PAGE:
Law commission

Government asks Law Commission to conduct review of contempt of court law

The government has asked the Law Commission of England and Wales to carry out a review of the contempt of court law, fearing it is “messy and unclear”.

Codifying and simplifying contempt law and clarifying responsibility for trying, investigating and prosecuting contempt will be some of the areas examined by the review, according to the government advisory body on legislative reform.

Overall, the review will seek to uncover potential areas for reform to improve its effectiveness, coherence and consistency, the Commission said.

He noted that the development of the law of contempt had been “unsystematic, resulting in an often messy and unclear regime”.

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The problems with the current law stem from the confusing distinction between civil and criminal contempt of court, the multiple ways in which contempt can be committed, and the overlap between contempt law and criminal administrative offenses. of justice, such as perversion of the course of justice, the Commission added.

There are also growing concerns about the impact of social media and technological advances on the administration of justice.

The Ministry of Justice and the Office of the Attorney General have asked the Law Commission to review the law on both criminal and civil contempt and, in particular, to examine:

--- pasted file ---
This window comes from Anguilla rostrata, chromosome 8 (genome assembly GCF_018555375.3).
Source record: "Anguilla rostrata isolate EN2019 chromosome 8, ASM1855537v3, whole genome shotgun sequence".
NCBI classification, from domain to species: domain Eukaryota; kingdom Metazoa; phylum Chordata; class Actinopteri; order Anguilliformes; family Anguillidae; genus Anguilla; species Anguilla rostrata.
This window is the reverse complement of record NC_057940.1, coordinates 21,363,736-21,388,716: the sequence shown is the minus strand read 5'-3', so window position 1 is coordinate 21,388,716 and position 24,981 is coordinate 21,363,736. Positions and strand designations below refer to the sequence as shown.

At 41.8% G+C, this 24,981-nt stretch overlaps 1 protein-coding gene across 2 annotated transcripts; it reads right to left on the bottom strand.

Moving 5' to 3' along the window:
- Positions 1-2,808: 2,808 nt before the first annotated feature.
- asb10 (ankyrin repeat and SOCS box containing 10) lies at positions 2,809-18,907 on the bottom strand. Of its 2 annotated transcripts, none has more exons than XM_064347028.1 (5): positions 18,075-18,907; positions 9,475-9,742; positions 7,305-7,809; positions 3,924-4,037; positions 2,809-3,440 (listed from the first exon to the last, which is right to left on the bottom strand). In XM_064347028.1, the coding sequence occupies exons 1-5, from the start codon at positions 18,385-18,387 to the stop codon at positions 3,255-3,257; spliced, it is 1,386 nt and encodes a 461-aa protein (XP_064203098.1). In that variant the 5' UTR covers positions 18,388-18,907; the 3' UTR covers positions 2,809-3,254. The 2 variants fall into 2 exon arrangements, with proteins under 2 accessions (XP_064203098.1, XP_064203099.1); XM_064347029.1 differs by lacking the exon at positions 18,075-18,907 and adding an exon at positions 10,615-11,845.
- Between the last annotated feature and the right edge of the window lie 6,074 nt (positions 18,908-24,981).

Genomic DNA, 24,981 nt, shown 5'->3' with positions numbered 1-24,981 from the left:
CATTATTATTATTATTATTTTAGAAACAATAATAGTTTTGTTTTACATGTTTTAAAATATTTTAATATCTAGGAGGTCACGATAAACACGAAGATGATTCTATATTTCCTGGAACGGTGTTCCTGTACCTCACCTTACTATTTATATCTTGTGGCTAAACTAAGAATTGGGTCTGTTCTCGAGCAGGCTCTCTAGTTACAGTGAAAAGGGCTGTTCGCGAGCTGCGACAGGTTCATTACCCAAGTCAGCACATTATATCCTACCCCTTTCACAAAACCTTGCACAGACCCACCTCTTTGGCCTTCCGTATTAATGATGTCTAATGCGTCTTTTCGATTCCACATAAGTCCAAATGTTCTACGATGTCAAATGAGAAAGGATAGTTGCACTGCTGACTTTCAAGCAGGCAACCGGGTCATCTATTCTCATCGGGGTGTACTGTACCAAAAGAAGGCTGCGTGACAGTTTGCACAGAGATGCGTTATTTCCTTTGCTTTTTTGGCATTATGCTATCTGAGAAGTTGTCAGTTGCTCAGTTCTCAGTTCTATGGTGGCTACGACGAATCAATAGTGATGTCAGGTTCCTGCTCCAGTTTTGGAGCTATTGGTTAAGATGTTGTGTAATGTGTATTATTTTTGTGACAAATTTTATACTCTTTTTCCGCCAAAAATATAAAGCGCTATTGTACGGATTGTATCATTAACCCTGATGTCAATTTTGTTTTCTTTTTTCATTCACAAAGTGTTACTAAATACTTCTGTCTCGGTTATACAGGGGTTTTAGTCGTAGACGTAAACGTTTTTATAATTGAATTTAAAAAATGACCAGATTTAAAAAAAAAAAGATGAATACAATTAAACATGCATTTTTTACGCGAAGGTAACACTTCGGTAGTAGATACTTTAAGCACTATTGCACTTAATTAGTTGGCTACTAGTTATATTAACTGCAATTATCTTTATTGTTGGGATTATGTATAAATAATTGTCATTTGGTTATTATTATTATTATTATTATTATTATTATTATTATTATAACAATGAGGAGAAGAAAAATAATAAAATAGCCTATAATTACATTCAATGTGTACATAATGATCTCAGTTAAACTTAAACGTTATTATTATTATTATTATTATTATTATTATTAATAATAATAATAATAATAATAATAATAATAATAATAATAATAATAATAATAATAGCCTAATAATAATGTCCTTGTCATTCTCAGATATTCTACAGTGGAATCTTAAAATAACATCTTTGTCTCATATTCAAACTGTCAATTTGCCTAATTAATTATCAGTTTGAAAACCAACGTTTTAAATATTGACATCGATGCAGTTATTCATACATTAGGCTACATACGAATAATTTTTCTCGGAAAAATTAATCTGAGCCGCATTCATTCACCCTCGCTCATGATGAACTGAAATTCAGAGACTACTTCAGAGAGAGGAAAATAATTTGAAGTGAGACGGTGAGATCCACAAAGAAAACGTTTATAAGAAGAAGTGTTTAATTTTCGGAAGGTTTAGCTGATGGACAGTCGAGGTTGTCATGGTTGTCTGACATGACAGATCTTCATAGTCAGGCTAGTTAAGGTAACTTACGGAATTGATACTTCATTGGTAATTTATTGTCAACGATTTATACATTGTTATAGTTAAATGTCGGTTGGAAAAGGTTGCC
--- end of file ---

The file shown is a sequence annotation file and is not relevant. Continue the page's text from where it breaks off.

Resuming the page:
• codification and simplification of the law of contempt, and the extent to which certain contempts should be criminalized;
  • the responsibility for adjudicating, investigating and prosecuting contempt, and the powers and protections of courts and tribunals relating to contempt proceedings;
  • the effectiveness of current contempt provisions through the publication of information about court proceedings, including taking into account the right to freedom of expression protected by Article 10 of the European Convention on Human Rights man ;
  • the appropriateness of sentences for contempt of court; and
  • whether procedural problems could arise from contempt proceedings and whether the relevant procedural rules could be improved.

Commenting on the launch of the Contempt of Court Project, Professor Penney Lewis, Legal Commissioner for Criminal Law, said contempt of court law is “essential to prevent interference in the administration of justice and uphold the rule of law, but the many laws that govern it are outdated, unclear and sometimes contradictory”.

She added: “Our review will look at how contempt law can be streamlined and modernized, to create a regime that responds fairly and proportionately to those who undermine the judicial process.”

Nicholas Paines QC, Law Commissioner for Public Law and Law in Wales, said: “There must be a mechanism in the law to ensure that the courts – from the highest courts to the tribunals – are able to monitor their procedures and enforce their compliance in a timely manner. This review will consider whether there are appropriate powers to achieve this objective.”

The Commission aims to publish a consultation document at the end of 2022, seeking views on its draft reform proposals.